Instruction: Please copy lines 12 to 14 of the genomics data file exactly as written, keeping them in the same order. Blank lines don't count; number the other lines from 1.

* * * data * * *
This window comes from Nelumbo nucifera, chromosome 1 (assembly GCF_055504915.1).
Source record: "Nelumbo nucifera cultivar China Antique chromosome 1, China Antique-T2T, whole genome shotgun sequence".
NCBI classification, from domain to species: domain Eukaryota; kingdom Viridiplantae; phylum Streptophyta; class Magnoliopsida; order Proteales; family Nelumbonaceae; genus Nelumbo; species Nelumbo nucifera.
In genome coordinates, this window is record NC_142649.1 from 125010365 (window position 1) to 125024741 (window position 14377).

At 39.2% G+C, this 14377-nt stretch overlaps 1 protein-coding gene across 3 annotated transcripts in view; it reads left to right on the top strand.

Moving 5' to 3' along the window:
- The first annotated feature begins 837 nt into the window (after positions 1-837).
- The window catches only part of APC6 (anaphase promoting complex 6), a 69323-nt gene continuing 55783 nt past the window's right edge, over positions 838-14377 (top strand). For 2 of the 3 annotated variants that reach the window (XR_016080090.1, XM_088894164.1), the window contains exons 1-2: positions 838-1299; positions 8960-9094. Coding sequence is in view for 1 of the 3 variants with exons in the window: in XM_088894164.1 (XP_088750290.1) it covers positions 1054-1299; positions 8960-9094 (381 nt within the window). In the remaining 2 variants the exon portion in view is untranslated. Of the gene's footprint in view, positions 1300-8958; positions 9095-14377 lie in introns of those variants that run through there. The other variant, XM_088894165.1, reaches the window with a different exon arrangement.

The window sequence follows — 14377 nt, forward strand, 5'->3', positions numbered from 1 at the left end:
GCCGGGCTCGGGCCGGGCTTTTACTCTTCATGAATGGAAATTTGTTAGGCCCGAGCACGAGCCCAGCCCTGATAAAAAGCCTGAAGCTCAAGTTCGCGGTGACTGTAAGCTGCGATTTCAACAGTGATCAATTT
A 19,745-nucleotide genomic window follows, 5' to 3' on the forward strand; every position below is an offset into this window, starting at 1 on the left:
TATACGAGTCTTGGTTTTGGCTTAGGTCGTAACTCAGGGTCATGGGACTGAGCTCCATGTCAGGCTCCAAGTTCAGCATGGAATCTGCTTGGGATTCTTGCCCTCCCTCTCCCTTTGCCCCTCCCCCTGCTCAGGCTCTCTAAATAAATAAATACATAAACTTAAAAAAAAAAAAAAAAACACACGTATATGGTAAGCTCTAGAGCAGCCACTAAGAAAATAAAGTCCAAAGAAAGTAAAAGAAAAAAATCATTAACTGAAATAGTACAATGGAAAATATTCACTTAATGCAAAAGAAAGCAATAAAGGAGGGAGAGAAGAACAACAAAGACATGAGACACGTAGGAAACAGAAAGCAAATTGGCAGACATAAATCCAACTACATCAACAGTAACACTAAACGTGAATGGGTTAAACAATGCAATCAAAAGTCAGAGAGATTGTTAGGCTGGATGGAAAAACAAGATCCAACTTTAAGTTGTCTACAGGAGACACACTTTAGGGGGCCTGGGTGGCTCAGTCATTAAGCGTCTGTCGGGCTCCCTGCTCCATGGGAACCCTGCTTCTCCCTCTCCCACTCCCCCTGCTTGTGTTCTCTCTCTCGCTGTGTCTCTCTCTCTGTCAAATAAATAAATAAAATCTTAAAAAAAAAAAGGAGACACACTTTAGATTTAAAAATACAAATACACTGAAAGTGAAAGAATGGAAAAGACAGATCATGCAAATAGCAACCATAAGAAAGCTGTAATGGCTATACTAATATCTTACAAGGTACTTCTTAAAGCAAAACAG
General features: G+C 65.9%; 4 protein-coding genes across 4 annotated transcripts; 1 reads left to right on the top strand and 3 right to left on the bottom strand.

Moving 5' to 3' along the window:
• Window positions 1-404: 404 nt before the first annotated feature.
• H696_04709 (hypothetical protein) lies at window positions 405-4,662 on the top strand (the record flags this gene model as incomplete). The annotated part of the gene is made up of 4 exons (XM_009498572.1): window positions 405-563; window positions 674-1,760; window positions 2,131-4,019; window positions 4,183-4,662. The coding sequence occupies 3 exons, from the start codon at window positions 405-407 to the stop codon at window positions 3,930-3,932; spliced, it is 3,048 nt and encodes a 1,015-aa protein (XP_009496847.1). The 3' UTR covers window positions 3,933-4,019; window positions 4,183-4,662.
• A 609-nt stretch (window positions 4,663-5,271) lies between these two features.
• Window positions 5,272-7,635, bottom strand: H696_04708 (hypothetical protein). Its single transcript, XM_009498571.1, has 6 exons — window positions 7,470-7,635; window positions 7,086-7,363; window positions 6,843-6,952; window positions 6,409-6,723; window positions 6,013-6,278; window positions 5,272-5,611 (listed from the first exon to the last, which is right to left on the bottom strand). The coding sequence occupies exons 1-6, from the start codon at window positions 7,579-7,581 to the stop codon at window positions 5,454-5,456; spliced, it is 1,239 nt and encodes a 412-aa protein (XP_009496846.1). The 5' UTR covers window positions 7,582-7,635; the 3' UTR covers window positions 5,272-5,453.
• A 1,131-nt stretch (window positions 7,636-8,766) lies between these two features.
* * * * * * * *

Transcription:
TATACGAGTCTTGGTTTTGGCTTAGGTCGTAACTCAGGGTCATGGGACTGAGCTCCATGTCAGGCTCCAAGTTCAGCATGGAATCTGCTTGGGATTCTTGCCCTCCCTCTCCCTTTGCCCCTCCCCCTGCTCAGGCTCTCTAAATAAATAAATACATAAACTTAAAAAAAAAAAAAAAAACACACGTATATGGTAAGCTCTAGAGCAGCCACTAAGAAAATAAAGTCCAAAGAAAGTAAAAGAAAAAAATCATTAACTGAAATAGTACAATGGAAAATATTCACTTAATGCAAAAGAAAGCAATAAAGGAGGGAGAGAAGAACAACAAAGACATGAGACACGTAGGAAACAGAAAGCAAATTGGCAGACATAAATCCAACTACATCAACAGTAACACTAAACGTGAATGGGTTAAACAATGCAATCAAAAGTCAGAGAGATTGTTAGGCTGGATGGAAAAACAAGATCCAACTTTAAGTTGTCTACAGGAGACACACTTTAGGGGGCCTGGGTGGCTCAGTCATTAAGCGTCTGTCGGGCTCCCTGCTCCATGGGAACCCTGCTTCTCCCTCTCCCACTCCCCCTGCTTGTGTTCTCTCTCTCGCTGTGTCTCTCTCTCTGTCAAATAAATAAATAAAATCTTAAAAAAAAAAAGGAGACACACTTTAGATTTAAAAATACAAATACACTGAAAGTGAAAGAATGGAAAAGACAGATCATGCAAATAGCAACCATAAGAAAGCTGTAATGGCTATACTAATATCTTACAAGGTACTTCTTAAAGCAAAACAG
General features: G+C 65.9%; 4 protein-coding genes across 4 annotated transcripts; 1 reads left to right on the top strand and 3 right to left on the bottom strand.

Moving 5' to 3' along the window: